She uses a couple of space heaters and sometimes fires up the oven of her electric range to try to keep warm in Montana’s winters when temperatures can hit 50 below zero Fahrenheit.

“My electric bill is so high,” she told U.S. News, “what I’ve been saving to pay MDU [Montana-Dakota Utilities] I’ve been tapping into to pay electric. Once January comes, I don’t know how I’m going to keep everybody warm.”

It’s a familiar story to Jerry McKim, chief of Iowa’s Bureau of Energy Assistance. “These households are carrying significant debt from last winter into this winter,” he said. “That’s something people aren’t catching.”

The two biggest threats facing the Northeast are: a heating oil shortage, aggravated by the export of distillate fuel oil, which includes both diesel and heating oil, up nearly 50 percent this year; and secondly, a severe shortage of electricity with possible brownouts or blackouts. Many of the power generators are gas-fired and also deregulated and so are under no obligation to continue supplying power; they can simply shut down and sell their fuel at terrific profit.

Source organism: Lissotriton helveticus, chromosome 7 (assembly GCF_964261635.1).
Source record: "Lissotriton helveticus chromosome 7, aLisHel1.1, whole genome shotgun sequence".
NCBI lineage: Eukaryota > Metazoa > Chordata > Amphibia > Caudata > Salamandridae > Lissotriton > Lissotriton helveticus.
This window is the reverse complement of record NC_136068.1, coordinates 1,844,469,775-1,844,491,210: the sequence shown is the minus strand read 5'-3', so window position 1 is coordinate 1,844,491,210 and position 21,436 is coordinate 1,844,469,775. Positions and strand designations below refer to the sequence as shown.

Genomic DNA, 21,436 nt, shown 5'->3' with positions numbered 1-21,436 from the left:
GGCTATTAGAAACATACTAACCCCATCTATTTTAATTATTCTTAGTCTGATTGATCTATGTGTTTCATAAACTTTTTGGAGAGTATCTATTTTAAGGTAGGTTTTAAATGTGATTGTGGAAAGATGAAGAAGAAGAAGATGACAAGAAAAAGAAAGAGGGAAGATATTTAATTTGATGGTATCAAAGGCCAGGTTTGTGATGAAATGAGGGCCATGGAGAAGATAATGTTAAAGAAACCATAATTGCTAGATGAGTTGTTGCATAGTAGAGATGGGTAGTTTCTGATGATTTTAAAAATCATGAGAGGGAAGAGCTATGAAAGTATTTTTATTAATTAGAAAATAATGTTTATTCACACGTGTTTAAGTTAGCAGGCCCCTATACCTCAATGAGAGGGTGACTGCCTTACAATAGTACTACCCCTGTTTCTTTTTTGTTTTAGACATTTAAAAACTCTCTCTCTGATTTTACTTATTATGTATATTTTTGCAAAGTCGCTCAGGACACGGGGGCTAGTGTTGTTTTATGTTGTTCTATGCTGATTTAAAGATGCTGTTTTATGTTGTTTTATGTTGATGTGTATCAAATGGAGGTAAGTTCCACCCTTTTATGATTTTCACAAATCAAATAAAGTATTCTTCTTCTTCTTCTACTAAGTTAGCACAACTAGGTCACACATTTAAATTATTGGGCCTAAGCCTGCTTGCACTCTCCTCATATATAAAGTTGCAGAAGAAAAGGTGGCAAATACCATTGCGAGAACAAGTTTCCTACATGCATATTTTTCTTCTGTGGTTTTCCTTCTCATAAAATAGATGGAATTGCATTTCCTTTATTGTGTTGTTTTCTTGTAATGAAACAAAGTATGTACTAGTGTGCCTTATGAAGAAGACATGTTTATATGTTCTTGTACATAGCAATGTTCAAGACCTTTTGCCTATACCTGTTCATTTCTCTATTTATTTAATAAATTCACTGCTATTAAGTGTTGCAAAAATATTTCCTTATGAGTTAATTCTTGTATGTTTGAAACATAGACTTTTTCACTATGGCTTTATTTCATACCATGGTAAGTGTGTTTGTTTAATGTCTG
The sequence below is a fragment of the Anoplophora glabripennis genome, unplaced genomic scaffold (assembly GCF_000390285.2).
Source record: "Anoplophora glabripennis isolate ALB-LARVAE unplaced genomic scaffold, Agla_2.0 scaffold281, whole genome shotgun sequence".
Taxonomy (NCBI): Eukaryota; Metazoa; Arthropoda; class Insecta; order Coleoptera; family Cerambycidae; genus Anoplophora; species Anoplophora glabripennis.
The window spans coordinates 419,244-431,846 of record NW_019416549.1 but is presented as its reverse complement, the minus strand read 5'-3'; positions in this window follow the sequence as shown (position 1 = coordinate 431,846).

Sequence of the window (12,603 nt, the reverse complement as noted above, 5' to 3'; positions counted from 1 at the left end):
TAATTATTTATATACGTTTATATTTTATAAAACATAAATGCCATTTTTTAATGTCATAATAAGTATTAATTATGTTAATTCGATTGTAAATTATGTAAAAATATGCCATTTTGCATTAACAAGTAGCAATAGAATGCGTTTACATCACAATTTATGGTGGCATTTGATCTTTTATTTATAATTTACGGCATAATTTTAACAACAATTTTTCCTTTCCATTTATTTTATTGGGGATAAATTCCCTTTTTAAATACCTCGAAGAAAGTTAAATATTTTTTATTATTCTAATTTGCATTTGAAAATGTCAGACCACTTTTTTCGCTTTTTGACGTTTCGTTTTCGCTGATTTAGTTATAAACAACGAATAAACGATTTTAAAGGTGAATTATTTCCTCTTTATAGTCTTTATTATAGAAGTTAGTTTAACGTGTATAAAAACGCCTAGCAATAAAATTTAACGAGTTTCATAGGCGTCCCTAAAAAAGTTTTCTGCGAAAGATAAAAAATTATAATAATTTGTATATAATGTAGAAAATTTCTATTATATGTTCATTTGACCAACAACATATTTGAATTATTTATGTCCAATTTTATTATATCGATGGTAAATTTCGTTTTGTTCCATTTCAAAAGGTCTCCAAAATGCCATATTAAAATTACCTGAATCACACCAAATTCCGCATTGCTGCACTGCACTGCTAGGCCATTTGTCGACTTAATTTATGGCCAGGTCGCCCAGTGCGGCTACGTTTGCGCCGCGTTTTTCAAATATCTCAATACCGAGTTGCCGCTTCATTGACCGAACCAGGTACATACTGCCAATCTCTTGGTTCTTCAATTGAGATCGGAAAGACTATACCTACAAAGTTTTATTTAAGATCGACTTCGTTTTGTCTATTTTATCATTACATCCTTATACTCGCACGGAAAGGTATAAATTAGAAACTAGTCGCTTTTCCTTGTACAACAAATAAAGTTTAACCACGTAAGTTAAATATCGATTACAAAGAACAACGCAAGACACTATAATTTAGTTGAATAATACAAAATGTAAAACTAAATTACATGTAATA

In New Orleans, already devastated from Hurricane Katrina, a winter failure of the heating system would be catastrophic. Any lengthy heat loss could cause water pipes in commercial and residential buildings to burst, and “traps” where steam escapes could freeze and fail, causing steam pipes to split and lose pressure.

Jim Woolsey, former head of the Central Intelligence Agency, who is dealing with energy issues in the Crescent City, said parts of New Orleans could look like “a frozen New Orleans.”